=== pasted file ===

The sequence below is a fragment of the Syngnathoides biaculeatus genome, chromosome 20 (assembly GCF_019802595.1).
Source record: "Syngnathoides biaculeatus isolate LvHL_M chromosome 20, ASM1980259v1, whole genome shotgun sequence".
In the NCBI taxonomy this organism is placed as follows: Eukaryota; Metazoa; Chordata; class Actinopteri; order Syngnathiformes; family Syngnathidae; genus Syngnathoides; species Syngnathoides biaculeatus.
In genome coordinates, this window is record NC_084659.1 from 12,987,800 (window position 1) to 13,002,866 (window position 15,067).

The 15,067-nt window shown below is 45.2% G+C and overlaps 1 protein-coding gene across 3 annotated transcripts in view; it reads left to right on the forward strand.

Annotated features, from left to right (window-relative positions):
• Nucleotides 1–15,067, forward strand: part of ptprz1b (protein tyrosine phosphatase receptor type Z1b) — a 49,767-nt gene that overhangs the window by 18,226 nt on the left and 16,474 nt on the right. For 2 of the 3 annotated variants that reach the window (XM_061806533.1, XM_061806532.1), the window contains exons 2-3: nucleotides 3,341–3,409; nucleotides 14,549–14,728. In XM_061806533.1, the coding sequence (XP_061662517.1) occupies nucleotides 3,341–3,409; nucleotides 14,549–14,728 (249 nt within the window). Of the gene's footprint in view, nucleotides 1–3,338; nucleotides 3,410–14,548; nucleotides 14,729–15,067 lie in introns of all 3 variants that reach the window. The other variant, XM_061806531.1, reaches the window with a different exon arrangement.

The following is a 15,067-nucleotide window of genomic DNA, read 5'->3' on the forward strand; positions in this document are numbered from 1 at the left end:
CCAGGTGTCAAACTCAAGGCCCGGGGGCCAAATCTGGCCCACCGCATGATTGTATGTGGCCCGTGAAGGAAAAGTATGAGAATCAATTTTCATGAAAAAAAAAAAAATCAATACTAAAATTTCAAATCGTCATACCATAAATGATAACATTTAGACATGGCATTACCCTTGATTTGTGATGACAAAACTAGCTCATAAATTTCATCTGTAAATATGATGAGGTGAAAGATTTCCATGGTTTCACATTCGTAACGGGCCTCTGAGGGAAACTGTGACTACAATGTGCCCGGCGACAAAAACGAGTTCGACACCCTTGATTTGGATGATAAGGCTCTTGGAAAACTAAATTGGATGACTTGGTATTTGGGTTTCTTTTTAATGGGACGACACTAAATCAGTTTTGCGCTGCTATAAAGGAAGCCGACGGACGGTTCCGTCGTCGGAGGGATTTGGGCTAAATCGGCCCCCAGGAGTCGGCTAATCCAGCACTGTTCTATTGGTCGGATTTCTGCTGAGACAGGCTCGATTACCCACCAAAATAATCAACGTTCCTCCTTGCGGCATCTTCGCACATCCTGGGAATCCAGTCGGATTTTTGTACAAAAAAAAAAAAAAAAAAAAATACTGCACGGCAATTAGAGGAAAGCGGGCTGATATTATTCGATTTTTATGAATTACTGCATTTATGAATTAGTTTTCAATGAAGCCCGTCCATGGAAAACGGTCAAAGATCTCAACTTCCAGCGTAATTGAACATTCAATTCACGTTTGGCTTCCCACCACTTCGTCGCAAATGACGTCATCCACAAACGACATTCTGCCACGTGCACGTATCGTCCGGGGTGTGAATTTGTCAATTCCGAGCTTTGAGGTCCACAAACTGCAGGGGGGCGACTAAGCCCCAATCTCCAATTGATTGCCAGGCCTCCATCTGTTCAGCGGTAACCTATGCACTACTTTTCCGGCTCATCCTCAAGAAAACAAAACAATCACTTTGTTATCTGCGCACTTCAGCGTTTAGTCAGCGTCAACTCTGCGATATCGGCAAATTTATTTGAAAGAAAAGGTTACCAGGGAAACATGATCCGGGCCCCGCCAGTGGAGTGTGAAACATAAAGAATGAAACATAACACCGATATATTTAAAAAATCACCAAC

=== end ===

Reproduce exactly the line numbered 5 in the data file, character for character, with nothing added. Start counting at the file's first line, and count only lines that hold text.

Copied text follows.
The 15,067-nt window shown below is 45.2% G+C and overlaps 1 protein-coding gene across 3 annotated transcripts in view; it reads left to right on the forward strand.